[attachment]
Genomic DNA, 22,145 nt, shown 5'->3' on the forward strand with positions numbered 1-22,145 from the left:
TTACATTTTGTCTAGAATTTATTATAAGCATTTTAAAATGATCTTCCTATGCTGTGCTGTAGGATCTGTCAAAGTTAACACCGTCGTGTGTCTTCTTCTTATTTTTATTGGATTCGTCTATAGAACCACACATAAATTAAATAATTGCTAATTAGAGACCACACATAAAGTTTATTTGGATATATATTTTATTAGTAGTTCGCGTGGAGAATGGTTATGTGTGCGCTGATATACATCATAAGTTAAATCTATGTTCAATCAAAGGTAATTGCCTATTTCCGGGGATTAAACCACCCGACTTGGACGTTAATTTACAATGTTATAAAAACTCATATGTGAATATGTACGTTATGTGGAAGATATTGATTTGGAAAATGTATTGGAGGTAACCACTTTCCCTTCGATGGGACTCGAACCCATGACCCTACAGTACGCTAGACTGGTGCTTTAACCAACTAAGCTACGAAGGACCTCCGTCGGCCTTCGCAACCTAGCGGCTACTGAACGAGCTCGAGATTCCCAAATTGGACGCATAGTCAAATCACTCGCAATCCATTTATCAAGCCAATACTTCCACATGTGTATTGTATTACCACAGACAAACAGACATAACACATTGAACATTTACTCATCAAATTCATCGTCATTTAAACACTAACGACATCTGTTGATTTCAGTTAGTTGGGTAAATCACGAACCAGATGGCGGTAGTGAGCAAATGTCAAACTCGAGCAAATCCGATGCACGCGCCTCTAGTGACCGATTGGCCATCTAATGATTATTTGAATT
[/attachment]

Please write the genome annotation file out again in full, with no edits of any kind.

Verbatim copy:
Genomic DNA, 22,145 nt, shown 5'->3' on the forward strand with positions numbered 1-22,145 from the left:
TTACATTTTGTCTAGAATTTATTATAAGCATTTTAAAATGATCTTCCTATGCTGTGCTGTAGGATCTGTCAAAGTTAACACCGTCGTGTGTCTTCTTCTTATTTTTATTGGATTCGTCTATAGAACCACACATAAATTAAATAATTGCTAATTAGAGACCACACATAAAGTTTATTTGGATATATATTTTATTAGTAGTTCGCGTGGAGAATGGTTATGTGTGCGCTGATATACATCATAAGTTAAATCTATGTTCAATCAAAGGTAATTGCCTATTTCCGGGGATTAAACCACCCGACTTGGACGTTAATTTACAATGTTATAAAAACTCATATGTGAATATGTACGTTATGTGGAAGATATTGATTTGGAAAATGTATTGGAGGTAACCACTTTCCCTTCGATGGGACTCGAACCCATGACCCTACAGTACGCTAGACTGGTGCTTTAACCAACTAAGCTACGAAGGACCTCCGTCGGCCTTCGCAACCTAGCGGCTACTGAACGAGCTCGAGATTCCCAAATTGGACGCATAGTCAAATCACTCGCAATCCATTTATCAAGCCAATACTTCCACATGTGTATTGTATTACCACAGACAAACAGACATAACACATTGAACATTTACTCATCAAATTCATCGTCATTTAAACACTAACGACATCTGTTGATTTCAGTTAGTTGGGTAAATCACGAACCAGATGGCGGTAGTGAGCAAATGTCAAACTCGAGCAAATCCGATGCACGCGCCTCTAGTGACCGATTGGCCATCTAATGATTATTTGAATT